So how does this fit with the blessed peacemakers of The Beatitudes? If you have peace with God you have something that you should be sharing with others. You become and ambassador for Christ. Consider what Paul says in 2 Corinthians 5:17-21 “Therefore, if anyone is in Christ, the new creation has come: The old has gone, the new is here! All this is from God, who reconciled us to himself through Christ and gave us the ministry of reconciliation: that God as reconciling the world to himself in Christ, not counting people’s sins against them. And he has committed to us the message of reconciliation. We are therefore Christ’s ambassadors, as though God were making his appeal through us. We implore you on Christ’s behalf: Be reconciled to God”
So the peacemakers are those who are giving their all to see that people are reconciled to God. Why are they called sons of God? Because they are following in the footsteps of the Eternal Son of God, Jesus Christ, who was given the ultimate ministry of peacemaking on the cross. There is nothing more important that you can do for someone than to help them find ultimate peace with God through Christ. That doesn’t mean that efforts to stop the bullets and rockets are waisted. They are extremely important. But we should never settle for the lack of such things as being true peace. We humans are so very prone to accepting something that falls short of the God’s best design for us. We accept the good and fail to experience the great.
If you have been reconciled to Jesus, then you need to be a peacemaker and give yourself to the ministry of reconciling others to Him. If you have not been reconciled with God, the with Paul, I implore you to do so. You will never have ultimate peace in your life until you do.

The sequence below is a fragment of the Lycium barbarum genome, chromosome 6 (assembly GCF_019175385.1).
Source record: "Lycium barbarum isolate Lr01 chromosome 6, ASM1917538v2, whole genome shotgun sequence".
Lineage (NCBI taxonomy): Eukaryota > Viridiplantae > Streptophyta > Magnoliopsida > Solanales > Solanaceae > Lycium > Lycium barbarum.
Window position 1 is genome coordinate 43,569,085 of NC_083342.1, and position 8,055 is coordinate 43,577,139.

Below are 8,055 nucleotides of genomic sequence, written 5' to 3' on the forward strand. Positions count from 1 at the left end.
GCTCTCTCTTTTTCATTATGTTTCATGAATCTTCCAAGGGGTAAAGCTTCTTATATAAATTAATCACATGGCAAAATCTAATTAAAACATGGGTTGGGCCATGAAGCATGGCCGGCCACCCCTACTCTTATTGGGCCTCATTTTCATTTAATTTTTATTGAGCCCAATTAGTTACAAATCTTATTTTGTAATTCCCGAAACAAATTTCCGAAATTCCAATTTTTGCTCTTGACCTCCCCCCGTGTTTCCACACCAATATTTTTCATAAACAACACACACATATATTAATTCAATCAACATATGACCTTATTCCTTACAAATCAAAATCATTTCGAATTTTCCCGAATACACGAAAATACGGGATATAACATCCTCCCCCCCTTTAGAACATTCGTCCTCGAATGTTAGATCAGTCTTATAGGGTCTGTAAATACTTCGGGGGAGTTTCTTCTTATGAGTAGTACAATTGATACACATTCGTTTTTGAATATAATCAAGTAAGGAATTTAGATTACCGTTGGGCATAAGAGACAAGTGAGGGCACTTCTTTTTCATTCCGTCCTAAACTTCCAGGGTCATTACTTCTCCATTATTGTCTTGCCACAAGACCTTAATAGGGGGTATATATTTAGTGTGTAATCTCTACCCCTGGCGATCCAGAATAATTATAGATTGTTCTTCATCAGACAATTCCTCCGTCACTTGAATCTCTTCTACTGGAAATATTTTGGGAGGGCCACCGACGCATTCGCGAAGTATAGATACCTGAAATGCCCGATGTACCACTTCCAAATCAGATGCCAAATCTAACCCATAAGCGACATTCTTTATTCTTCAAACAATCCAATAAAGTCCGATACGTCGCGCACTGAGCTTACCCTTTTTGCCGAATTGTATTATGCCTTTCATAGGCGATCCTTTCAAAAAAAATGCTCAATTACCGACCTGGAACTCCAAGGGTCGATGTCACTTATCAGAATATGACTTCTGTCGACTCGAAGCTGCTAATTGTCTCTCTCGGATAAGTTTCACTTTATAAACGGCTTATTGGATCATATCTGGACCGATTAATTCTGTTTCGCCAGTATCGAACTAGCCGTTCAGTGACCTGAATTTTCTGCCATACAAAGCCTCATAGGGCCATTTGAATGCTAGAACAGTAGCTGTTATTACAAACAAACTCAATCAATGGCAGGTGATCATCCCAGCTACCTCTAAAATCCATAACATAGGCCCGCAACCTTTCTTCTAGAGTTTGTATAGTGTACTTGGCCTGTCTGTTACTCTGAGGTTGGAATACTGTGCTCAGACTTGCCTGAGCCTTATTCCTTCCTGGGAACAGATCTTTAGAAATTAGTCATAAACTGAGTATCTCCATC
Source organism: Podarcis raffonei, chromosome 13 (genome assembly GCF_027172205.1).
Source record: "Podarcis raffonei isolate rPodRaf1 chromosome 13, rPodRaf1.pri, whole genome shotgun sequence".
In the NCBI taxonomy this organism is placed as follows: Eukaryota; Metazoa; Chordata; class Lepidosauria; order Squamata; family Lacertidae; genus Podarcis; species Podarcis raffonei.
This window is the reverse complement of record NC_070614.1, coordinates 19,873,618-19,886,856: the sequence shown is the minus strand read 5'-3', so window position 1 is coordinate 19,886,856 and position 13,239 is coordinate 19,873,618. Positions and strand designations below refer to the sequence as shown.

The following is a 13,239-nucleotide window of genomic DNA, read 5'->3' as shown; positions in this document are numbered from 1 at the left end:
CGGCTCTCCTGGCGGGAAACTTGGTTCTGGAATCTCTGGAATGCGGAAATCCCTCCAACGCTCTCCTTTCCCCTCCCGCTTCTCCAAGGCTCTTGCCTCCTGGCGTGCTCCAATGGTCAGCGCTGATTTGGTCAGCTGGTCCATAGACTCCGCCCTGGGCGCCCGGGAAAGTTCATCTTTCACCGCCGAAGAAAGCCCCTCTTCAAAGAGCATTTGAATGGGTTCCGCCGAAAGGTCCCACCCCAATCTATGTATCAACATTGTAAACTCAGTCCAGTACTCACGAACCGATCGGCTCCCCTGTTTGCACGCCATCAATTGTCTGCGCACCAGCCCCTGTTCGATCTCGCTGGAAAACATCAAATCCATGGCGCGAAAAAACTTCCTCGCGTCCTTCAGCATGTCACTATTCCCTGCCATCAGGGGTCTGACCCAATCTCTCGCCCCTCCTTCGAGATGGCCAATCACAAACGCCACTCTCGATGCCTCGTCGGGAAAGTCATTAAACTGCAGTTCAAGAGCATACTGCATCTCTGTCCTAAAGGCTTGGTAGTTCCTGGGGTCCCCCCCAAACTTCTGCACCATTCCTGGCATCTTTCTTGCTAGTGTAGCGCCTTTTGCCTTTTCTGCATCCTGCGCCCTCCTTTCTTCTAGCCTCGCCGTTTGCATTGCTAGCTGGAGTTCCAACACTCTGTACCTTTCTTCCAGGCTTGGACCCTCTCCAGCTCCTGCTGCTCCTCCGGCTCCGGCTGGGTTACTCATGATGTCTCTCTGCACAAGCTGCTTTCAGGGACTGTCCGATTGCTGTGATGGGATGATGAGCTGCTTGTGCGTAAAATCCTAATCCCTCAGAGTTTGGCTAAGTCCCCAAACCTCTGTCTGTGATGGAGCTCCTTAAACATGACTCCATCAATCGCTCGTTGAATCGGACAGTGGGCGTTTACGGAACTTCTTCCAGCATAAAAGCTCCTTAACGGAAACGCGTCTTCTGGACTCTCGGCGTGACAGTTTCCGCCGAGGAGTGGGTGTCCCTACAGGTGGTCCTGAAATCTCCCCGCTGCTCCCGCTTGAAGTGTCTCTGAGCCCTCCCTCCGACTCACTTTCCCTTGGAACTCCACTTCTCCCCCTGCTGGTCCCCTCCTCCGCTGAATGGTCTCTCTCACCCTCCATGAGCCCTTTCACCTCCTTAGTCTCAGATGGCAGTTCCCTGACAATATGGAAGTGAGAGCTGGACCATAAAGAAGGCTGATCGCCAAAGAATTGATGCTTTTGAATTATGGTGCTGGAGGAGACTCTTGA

President Obama: Christian or Muslim?

One thing you have to love about people, is the way we can refuse to let the facts get in the way of a good preconceived notion, conspiracy theory, or deeply held conviction. Depending on which poll you read in the past several months, anywhere from 18 to 24% of Americans still think that the President is a Muslim. When asked why they thought that, a significant number point to his name and say it sounds Muslim. Given that logic I guess my name, Lacich, makes me Croatian Eastern Orthodox.

Today at a prayer breakfast in the White House, President Obama spoke as clearly of his Christian faith as anyone could be expected to speak. In fact, he was more clear than a lot of people I have talked to who claimed to be Christians and are regular church goers. In an article in the Examiner, author Christine Priest Stiegemeyer, (hmm sounds like a Nazi name to me) details what the president said about his own faith and religious practice. He goes so far as to pinpoint the events that led to him embracing Jesus Christ as his Lord and Savior twenty years ago. According to what I read in my Bible, that pretty much makes you a Christian, no matter what your name is. So if you are a Christian then I think it is time to recognize that the President is a brother in Christ, with you, me, and the Governor of Alabama. If you are wondering why I mention the governor then read this post from a few weeks ago. That means you need to treat the President with the same respect you would any other member of the family. After all, you just might find that you are seated across from him at the eternal banquet feast in Heaven. Talk about awkward!